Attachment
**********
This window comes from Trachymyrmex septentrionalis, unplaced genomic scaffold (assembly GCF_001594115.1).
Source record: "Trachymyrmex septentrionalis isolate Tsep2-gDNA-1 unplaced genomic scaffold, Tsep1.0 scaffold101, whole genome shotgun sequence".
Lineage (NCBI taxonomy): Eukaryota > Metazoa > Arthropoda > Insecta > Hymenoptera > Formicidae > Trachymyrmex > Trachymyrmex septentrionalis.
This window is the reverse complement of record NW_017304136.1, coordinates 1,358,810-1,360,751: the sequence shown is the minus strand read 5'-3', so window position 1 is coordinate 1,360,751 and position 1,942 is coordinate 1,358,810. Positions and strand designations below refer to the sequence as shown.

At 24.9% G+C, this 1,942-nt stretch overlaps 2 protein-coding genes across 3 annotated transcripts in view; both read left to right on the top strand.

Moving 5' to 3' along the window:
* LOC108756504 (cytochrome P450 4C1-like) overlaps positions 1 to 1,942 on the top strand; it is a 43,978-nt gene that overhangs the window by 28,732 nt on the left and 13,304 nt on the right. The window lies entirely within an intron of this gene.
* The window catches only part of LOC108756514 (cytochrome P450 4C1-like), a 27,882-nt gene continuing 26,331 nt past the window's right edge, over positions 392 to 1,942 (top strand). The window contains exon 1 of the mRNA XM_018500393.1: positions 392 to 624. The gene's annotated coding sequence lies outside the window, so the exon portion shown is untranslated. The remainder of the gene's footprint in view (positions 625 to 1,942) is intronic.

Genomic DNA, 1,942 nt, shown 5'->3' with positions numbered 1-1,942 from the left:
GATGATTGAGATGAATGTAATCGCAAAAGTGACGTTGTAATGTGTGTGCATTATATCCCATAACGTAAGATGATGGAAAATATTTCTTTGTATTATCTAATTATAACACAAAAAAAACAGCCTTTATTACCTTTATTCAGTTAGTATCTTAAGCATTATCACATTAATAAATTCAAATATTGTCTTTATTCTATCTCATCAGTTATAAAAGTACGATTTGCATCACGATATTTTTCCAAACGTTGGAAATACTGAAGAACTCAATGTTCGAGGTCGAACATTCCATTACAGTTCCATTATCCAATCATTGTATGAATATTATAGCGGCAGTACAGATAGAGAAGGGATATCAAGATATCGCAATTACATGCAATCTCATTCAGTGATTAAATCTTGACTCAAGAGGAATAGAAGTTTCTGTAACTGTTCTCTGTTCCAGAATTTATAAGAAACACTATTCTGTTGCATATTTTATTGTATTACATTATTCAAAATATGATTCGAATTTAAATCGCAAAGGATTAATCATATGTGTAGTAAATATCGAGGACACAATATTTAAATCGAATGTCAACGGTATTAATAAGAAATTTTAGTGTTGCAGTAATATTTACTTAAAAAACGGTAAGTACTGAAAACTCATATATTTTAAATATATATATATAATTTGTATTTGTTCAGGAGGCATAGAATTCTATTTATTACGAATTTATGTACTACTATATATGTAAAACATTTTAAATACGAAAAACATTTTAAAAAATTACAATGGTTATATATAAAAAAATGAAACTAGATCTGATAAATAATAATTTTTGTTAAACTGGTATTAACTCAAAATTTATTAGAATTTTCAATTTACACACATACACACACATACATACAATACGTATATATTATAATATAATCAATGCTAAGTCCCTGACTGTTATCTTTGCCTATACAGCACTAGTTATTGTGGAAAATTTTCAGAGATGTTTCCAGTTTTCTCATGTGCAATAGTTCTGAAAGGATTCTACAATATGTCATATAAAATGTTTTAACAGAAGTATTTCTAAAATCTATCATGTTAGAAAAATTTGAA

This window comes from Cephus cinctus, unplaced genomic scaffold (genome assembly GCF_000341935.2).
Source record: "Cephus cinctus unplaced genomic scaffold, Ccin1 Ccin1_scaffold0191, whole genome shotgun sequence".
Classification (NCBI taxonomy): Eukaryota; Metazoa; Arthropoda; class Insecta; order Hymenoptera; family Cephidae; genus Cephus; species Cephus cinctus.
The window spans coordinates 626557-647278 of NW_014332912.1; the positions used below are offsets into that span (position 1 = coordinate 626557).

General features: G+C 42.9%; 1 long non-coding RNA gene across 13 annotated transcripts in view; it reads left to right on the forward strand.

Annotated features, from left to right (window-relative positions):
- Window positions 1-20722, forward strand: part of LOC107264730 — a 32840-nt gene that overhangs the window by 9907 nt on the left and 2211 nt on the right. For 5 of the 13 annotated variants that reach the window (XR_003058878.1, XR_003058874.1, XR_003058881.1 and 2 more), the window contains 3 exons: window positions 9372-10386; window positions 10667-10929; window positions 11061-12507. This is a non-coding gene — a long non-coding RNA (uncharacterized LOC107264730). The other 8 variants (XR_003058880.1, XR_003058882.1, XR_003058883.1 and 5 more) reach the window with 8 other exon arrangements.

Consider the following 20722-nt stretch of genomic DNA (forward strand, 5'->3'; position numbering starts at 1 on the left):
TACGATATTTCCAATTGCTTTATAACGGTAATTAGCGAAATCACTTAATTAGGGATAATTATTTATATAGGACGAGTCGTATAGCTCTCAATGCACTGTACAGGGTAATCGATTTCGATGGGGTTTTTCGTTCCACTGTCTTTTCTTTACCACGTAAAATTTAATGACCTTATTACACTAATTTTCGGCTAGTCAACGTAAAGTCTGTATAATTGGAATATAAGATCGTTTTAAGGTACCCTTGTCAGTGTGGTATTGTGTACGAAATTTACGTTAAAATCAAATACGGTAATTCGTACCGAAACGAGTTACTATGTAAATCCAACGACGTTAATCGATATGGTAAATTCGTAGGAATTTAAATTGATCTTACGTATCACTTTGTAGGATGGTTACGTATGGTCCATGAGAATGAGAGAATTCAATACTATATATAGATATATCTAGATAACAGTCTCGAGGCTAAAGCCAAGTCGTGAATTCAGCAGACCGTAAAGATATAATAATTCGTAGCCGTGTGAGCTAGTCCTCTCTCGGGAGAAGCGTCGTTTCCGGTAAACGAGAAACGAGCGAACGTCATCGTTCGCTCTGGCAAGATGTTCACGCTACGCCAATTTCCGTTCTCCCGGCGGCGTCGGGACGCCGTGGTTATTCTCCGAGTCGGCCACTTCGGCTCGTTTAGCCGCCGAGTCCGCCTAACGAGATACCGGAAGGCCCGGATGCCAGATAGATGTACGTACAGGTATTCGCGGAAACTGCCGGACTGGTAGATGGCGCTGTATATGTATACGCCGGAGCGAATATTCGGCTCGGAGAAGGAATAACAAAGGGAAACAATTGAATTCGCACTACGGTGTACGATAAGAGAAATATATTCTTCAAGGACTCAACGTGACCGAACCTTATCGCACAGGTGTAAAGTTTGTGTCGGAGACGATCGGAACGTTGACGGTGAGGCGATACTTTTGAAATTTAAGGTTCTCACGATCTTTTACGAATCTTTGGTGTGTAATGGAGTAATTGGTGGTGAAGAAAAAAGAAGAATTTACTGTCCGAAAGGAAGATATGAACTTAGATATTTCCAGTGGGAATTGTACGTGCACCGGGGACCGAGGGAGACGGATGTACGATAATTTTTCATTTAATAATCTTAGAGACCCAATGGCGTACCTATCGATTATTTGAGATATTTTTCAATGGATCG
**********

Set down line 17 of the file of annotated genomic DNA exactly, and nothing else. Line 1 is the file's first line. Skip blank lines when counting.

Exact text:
- Window positions 1-20722, forward strand: part of LOC107264730 — a 32840-nt gene that overhangs the window by 9907 nt on the left and 2211 nt on the right. For 5 of the 13 annotated variants that reach the window (XR_003058878.1, XR_003058874.1, XR_003058881.1 and 2 more), the window contains 3 exons: window positions 9372-10386; window positions 10667-10929; window positions 11061-12507. This is a non-coding gene — a long non-coding RNA (uncharacterized LOC107264730). The other 8 variants (XR_003058880.1, XR_003058882.1, XR_003058883.1 and 5 more) reach the window with 8 other exon arrangements.